verb (used with object), re·fused, re·fus·ing.
verb (used without object), re·fused, re·fus·ing.
Origin of refuse1
Origin of refuse2
Examples from the Web for refuse
And now to this list of New York pols who refuse to go away, it may be possible to add another name: Vito Fossella.Will Dirty Pol Vito Fossella Replace Dirty Pol Michael Grimm?|David Freedlander|December 31, 2014|DAILY BEAST
“I tell them they are ruining their life, but I will not refuse to do it,” Bensoussan said.
I refuse to be repeatedly mistreated especially by someone who claims to love me.The Chris Brown vs. Drake Feud Continues: Brown Claims Ex GF Karrueche Tran Cheated with Drizzy|Marlow Stern|December 7, 2014|DAILY BEAST
They expel difficult students and refuse to admit students that public schools have to admit—like kids with disabilities.Hunger Games Comes to New York State’s Public Schools|Zephyr Teachout|November 26, 2014|DAILY BEAST
To all of you refuse to believe that a beloved actor could do this, you are wrong.Bill Cosby’s Long List of Accusers (So Far): 18 Alleged Sexual Assault Victims Between 1965-2004|Marlow Stern|November 24, 2014|DAILY BEAST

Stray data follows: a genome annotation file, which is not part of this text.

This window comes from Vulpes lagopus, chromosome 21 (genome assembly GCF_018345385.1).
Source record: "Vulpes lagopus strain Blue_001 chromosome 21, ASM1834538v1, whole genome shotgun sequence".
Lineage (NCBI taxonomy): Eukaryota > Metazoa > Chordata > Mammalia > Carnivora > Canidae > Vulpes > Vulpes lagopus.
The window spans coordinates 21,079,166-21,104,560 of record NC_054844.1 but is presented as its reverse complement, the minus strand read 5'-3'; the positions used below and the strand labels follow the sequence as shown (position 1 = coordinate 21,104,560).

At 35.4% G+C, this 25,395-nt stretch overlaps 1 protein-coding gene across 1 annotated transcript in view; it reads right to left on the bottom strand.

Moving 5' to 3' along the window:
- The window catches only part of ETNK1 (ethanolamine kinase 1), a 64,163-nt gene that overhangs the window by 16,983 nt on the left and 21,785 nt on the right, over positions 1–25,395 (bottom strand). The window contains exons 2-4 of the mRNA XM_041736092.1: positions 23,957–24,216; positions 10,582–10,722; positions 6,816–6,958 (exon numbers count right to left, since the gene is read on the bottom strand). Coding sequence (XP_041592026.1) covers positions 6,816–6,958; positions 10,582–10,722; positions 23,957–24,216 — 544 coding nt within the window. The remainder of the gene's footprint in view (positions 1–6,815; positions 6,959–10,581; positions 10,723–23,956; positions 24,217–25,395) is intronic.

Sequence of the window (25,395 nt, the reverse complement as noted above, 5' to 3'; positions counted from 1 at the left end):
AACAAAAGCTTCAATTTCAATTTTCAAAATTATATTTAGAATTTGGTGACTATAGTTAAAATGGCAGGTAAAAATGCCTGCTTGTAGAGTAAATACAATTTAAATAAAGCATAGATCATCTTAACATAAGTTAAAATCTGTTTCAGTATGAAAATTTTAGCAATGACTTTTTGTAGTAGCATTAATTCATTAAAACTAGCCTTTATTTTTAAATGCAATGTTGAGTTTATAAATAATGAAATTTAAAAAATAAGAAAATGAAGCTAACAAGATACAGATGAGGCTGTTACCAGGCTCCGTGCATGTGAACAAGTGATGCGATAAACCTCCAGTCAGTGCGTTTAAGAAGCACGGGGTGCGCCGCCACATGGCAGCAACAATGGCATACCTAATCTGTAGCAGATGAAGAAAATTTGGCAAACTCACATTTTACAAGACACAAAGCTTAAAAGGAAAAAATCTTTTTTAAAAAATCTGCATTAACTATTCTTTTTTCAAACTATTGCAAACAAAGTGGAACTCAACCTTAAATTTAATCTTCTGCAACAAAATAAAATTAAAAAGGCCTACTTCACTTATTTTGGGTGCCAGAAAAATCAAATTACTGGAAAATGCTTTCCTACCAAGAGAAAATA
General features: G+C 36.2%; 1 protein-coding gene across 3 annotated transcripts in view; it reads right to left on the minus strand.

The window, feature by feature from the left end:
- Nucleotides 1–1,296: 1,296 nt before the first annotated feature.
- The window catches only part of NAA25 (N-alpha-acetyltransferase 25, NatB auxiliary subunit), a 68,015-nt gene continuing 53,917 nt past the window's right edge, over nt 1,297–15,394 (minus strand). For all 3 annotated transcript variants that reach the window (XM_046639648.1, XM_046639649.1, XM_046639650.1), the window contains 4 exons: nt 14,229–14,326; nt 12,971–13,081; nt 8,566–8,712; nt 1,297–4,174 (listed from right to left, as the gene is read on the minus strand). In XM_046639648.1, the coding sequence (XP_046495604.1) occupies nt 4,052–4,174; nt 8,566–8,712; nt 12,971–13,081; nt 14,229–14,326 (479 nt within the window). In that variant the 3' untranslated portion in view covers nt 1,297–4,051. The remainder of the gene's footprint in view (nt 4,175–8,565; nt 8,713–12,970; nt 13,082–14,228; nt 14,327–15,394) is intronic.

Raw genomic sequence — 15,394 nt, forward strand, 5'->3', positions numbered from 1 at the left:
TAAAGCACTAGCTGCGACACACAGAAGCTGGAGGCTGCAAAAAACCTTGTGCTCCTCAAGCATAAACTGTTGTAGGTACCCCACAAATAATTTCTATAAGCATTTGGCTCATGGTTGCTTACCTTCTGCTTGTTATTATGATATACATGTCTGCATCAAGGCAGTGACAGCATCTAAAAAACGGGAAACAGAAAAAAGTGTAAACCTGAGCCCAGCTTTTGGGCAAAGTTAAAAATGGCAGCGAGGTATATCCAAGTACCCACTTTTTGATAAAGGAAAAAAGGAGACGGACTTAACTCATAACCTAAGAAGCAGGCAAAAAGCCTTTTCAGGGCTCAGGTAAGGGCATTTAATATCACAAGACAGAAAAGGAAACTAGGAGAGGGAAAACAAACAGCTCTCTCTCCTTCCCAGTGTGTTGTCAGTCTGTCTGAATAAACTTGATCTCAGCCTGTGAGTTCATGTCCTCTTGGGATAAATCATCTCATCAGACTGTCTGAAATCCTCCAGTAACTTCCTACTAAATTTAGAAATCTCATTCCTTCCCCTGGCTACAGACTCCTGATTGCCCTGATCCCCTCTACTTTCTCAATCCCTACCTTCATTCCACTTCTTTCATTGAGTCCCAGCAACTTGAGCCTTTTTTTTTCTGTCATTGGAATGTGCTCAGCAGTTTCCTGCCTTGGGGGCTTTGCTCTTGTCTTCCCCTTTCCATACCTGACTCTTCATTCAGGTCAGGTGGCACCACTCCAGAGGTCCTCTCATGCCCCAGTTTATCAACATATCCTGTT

There are many men amongst us who, in Scripture phrase, refuse to hear the voice of the charmer, charm he never so wisely.Ancient Faiths And Modern|Thomas Inman
With his besom he began to scrub the refuse out of every corner.Aspects and Impressions|Edmund Gosse
He went further and declared that he would defy any jury in England to refuse him his money.Framley Parsonage|Anthony Trollope
If you refuse this, consent to pay tribute, and be under us forthwith.The History of The Decline and Fall of the Roman Empire|Edward Gibbon
There was clearly nothing for it but absolute neutrality; he must refuse both requests.A Change of Air|Anthony Hope
Word Origin for refuse
- anything thrown away; waste; rubbish
- (as modifier)a refuse collection
Word Origin for refuse
c.1300, from Old French refuser "reject, disregard, avoid" (12c.), from Vulgar Latin *refusare, frequentative form from past participle stem of Latin refundere "pour back, give back" (see refund (v.)). Related: Refused; refusing.
mid-14c., "an outcast;" mid-14c., "a rejected thing, waste material, trash," from Old French refus "waste product, rubbish; refusal, denial, rejection," a back-formation from the past participle of refuser (see refuse (v.)). As an adjective from late 14c., "despised, rejected;" early 15c., "of low quality."